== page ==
By Alan Resnick / Detroit
Michigan remains blue and the results from the statewide midterm races have left me relieved, yet also despondent and disquieted.
Our incumbent governor, attorney general, and secretary of state — all Democrats — won re-election. But they did so against rivals that Richard Czuba, an independent pollster in Lansing, Mich., called, “the worst ticket I have seen from any party in the last 40 years.” All happened to be election deniers who were endorsed by twice-impeached, disgraced, ex-President Donald Trump.
Tudor Dixon, the Republican candidate for governor, believes that abortions should be illegal even in cases of rape and incest. She ran a TV ad claiming that her rival wanted to put a drag queen in every classroom. She mocked the attempted kidnap attempt against her opponent, incumbent Michigan Gov. Gretchen Whitmer. And Dixon was the most moderate of the three statewide Republican candidates.
Matthew DePerno, a tax attorney who was the GOP’s candidate for attorney general, called Democrats, “radical, cultural Marxists who want to silence you" at an October 1 rally headlined by Trump. DePerno added “If that doesn't work, they want to put you in jail.”
DePerno supports an abortion ban with absolutely no exceptions. He has compared the morning-after pill to the drug fentanyl, suggesting that both be banned. The New York Times has reported that, “At least five times, Mr. DePerno’s clients or legal colleagues have asked Michigan’s Attorney Grievance Commission to investigate his conduct.”
Oh, I almost forgot to mention that DePerno remains under investigation for whether he should be criminally charged for attempting to gain access to voting machines after the 2020 election.
But Dixon and DePerno are positively mainstream compared to Kristina Karamo, the Republican nominee for secretary of state. She has called abortions “child sacrifice.” On her podcast Coffee and a Mike, Karamo blamed Antifa for carrying out the Jan. 6 insurrection. In another episode, she referred to yoga as a "satanic ritual." And in yet another, she claimed the Democratic Party “has totally been taken over by a satanic agenda.”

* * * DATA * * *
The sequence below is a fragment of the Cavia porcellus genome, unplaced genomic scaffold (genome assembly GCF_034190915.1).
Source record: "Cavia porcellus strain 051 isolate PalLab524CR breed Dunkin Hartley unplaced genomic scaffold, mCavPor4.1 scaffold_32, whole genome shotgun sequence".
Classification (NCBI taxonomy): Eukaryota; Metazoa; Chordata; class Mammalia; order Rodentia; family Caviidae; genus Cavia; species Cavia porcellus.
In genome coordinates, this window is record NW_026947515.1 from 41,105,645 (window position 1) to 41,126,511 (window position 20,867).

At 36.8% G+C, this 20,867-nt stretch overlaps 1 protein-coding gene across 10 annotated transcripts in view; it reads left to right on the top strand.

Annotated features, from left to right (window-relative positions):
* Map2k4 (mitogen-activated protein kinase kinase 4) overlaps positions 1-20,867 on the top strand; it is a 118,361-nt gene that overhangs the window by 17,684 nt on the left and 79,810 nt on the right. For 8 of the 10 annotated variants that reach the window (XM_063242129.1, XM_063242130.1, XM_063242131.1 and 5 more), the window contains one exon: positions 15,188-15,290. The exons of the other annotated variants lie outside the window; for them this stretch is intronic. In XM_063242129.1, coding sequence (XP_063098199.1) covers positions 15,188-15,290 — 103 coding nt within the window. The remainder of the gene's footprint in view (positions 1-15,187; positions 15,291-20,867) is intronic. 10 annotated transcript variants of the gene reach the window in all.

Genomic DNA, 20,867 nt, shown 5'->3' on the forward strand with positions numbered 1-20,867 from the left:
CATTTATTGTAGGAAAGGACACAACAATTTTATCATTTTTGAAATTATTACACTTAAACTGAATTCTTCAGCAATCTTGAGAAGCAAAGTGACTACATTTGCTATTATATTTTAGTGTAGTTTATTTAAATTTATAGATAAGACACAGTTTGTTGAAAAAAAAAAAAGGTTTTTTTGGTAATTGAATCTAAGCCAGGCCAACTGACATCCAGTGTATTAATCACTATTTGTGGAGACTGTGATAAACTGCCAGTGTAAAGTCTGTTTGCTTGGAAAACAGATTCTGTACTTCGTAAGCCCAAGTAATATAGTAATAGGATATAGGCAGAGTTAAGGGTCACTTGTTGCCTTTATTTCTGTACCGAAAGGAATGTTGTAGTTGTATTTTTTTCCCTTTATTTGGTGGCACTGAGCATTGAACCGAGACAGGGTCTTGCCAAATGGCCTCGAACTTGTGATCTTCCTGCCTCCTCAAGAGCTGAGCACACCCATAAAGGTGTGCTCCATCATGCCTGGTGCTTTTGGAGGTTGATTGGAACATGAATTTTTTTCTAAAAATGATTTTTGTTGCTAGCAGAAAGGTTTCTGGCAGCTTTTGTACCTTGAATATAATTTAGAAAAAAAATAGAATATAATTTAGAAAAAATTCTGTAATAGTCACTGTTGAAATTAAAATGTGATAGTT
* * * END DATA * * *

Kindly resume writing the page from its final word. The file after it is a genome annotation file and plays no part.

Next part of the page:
Even with this level of crackpot extremism, Dixon, DePerno, and Karamo each received approximately 45 percent of the popular vote. I know that, by some definitions, the Democrats’ margin of victory is considered a landslide. But this level of support still depresses and concerns me. How could so many people vote for these three candidates?
It’s not because so many Michganders voted Republican. I’ve done so in the past for candidates at the state and federal levels and have no qualms about doing so in the future. It simply depends on the candidates and the issues I view as important in any particular election.
I would describe myself as more liberal with regard to social issues and more conservative about fiscal matters. I don’t think that makes me terribly unusual. And this year’s Michigan election tended to be one that the Republican candidates framed as a cultural war. So my choice was easy.